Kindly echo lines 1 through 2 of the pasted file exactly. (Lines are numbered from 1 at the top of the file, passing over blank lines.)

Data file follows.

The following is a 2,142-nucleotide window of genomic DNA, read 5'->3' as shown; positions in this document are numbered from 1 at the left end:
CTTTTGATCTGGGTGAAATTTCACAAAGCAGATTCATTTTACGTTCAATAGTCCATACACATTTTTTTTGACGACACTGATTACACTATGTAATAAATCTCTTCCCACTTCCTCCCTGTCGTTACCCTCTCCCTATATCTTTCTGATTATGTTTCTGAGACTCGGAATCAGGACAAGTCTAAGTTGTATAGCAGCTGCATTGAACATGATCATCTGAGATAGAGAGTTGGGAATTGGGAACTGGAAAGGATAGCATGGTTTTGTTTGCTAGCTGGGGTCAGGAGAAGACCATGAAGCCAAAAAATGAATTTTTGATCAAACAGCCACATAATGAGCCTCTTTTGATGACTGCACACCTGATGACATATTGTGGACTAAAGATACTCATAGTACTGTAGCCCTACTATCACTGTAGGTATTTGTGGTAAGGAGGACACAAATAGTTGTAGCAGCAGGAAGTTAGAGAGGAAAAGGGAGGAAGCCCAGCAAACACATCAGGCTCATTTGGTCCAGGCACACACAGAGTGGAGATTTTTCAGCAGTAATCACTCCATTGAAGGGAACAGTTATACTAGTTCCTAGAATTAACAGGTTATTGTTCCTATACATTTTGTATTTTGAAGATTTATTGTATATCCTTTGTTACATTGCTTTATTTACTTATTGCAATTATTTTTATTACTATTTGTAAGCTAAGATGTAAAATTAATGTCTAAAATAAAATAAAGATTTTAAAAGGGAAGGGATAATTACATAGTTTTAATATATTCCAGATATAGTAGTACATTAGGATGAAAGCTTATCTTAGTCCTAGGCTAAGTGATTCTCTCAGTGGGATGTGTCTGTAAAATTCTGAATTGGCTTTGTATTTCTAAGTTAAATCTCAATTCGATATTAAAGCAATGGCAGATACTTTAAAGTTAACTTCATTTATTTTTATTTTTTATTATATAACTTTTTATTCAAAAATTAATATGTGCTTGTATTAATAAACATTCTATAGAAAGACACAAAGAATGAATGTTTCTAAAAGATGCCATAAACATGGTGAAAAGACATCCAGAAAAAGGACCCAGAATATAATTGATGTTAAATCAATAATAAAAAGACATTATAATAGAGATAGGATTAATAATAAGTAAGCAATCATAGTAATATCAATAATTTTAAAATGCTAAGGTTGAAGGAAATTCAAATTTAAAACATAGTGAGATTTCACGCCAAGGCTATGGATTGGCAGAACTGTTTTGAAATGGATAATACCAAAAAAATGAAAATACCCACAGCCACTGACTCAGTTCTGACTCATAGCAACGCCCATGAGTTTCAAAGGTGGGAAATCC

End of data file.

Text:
The following is a 2,142-nucleotide window of genomic DNA, read 5'->3' as shown; positions in this document are numbered from 1 at the left end:
CTTTTGATCTGGGTGAAATTTCACAAAGCAGATTCATTTTACGTTCAATAGTCCATACACATTTTTTTTGACGACACTGATTACACTATGTAATAAATCTCTTCCCACTTCCTCCCTGTCGTTACCCTCTCCCTATATCTTTCTGATTATGTTTCTGAGACTCGGAATCAGGACAAGTCTAAGTTGTATAGCAGCTGCATTGAACATGATCATCTGAGATAGAGAGTTGGGAATTGGGAACTGGAAAGGATAGCATGGTTTTGTTTGCTAGCTGGGGTCAGGAGAAGACCATGAAGCCAAAAAATGAATTTTTGATCAAACAGCCACATAATGAGCCTCTTTTGATGACTGCACACCTGATGACATATTGTGGACTAAAGATACTCATAGTACTGTAGCCCTACTATCACTGTAGGTATTTGTGGTAAGGAGGACACAAATAGTTGTAGCAGCAGGAAGTTAGAGAGGAAAAGGGAGGAAGCCCAGCAAACACATCAGGCTCATTTGGTCCAGGCACACACAGAGTGGAGATTTTTCAGCAGTAATCACTCCATTGAAGGGAACAGTTATACTAGTTCCTAGAATTAACAGGTTATTGTTCCTATACATTTTGTATTTTGAAGATTTATTGTATATCCTTTGTTACATTGCTTTATTTACTTATTGCAATTATTTTTATTACTATTTGTAAGCTAAGATGTAAAATTAATGTCTAAAATAAAATAAAGATTTTAAAAGGGAAGGGATAATTACATAGTTTTAATATATTCCAGATATAGTAGTACATTAGGATGAAAGCTTATCTTAGTCCTAGGCTAAGTGATTCTCTCAGTGGGATGTGTCTGTAAAATTCTGAATTGGCTTTGTATTTCTAAGTTAAATCTCAATTCGATATTAAAGCAATGGCAGATACTTTAAAGTTAACTTCATTTATTTTTATTTTTTATTATATAACTTTTTATTCAAAAATTAATATGTGCTTGTATTAATAAACATTCTATAGAAAGACACAAAGAATGAATGTTTCTAAAAGATGCCATAAACATGGTGAAAAGACATCCAGAAAAAGGACCCAGAATATAATTGATGTTAAATCAATAATAAAAAGACATTATAATAGAGATAGGATTAATAATAAGTAAGCAATCATAGTAATATCAATAATTTTAAAATGCTAAGGTTGAAGGAAATTCAAATTTAAAACATAGTGAGATTTCACGCCAAGGCTATGGATTGGCAGAACTGTTTTGAAATGGATAATACCAAAAAAATGAAAATACCCACAGCCACTGACTCAGTTCTGACTCATAGCAACGCCCATGAGTTTCAAAGGTGGGAAATCC